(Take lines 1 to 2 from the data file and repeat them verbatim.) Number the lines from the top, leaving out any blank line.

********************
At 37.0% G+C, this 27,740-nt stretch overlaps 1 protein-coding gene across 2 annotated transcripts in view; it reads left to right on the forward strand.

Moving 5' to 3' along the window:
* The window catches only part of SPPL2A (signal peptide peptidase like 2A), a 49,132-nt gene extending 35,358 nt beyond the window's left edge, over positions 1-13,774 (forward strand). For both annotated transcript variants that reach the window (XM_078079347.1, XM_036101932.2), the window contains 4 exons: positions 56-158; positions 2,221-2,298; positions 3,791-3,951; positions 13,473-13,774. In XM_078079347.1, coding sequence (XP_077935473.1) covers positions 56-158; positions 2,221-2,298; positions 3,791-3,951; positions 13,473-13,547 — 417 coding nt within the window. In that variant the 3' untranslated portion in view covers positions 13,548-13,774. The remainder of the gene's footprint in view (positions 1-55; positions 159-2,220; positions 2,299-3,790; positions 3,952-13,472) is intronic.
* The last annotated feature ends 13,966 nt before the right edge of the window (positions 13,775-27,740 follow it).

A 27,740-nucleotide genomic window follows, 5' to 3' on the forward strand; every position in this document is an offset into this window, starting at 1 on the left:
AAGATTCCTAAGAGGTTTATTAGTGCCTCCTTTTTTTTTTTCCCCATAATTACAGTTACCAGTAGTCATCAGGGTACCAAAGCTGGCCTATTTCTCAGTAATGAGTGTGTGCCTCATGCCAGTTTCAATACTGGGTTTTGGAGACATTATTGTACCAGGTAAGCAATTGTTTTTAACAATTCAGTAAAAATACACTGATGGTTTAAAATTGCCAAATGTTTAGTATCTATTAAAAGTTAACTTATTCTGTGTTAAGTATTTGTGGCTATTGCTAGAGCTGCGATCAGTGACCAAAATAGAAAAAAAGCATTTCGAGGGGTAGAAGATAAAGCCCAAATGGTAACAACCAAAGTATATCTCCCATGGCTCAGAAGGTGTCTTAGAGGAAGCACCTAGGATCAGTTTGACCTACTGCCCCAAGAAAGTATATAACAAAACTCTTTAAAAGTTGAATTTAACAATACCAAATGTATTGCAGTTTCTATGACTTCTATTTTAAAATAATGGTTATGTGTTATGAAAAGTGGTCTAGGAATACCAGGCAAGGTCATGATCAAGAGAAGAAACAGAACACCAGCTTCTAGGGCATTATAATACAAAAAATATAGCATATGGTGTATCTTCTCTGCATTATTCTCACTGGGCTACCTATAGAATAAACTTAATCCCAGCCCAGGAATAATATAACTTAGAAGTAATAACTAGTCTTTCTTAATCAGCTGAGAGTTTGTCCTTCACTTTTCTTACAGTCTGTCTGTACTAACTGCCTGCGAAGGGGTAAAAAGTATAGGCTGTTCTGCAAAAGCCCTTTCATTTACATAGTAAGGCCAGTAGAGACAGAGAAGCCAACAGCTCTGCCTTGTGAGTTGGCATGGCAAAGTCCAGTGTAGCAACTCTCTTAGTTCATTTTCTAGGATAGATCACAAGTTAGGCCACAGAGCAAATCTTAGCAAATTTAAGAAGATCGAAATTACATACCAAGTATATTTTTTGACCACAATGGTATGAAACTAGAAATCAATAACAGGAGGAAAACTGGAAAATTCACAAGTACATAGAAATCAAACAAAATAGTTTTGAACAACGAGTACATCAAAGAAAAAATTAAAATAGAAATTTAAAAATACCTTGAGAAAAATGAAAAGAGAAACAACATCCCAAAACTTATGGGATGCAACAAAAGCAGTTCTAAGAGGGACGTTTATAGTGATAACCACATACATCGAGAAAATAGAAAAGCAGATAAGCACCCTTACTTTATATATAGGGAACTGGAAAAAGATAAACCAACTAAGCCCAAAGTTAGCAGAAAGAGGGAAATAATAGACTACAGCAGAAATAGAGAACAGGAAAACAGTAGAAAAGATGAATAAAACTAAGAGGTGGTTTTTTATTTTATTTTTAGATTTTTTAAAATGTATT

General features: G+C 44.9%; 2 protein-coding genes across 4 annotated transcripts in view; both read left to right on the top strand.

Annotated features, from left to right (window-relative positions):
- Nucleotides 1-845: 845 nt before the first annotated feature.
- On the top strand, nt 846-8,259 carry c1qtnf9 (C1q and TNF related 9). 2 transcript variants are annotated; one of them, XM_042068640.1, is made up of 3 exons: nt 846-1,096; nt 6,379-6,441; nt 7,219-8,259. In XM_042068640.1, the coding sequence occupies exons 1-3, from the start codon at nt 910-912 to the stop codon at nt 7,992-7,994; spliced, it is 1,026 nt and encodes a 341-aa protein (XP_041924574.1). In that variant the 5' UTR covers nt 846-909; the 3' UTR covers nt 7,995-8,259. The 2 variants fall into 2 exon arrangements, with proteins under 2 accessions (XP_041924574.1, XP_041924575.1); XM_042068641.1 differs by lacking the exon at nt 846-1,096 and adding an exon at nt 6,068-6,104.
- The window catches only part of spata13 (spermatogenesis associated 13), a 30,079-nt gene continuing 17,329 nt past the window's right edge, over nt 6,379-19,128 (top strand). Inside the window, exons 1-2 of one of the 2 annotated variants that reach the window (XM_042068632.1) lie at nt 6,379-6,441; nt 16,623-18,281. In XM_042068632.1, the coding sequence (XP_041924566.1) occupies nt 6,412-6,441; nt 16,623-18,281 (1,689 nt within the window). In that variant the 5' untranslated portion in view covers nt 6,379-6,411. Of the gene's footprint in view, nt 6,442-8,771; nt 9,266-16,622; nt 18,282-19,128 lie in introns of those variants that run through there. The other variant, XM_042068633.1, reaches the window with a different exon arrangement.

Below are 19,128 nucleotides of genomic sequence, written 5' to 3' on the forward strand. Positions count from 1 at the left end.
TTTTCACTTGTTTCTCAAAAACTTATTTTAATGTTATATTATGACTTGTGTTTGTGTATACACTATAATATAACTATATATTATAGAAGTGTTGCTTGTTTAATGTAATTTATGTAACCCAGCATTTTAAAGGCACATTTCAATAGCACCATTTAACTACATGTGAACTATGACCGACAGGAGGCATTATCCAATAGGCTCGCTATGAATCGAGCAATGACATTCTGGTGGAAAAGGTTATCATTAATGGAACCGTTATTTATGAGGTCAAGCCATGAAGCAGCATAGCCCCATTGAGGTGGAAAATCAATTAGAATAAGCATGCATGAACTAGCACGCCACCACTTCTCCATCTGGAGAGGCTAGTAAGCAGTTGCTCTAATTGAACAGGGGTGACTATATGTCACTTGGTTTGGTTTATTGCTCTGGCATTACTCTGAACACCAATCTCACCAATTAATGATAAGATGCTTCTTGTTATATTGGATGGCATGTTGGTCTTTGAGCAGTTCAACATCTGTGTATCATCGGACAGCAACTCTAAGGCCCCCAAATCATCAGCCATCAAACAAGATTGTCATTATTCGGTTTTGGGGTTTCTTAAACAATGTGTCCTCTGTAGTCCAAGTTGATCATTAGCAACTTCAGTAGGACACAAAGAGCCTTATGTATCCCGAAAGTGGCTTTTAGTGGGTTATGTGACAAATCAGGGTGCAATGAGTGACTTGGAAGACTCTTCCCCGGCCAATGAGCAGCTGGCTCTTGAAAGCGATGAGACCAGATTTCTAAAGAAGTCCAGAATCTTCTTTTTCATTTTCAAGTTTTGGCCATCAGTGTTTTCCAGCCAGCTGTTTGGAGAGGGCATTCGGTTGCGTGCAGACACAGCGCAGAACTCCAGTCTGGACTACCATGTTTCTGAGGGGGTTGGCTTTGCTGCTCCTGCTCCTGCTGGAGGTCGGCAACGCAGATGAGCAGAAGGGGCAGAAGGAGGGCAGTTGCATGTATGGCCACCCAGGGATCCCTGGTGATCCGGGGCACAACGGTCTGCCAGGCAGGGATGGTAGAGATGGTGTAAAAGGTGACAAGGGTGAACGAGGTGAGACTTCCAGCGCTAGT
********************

At 37.0% G+C, this 27,740-nt stretch overlaps 1 protein-coding gene across 2 annotated transcripts in view; it reads left to right on the forward strand.

Moving 5' to 3' along the window: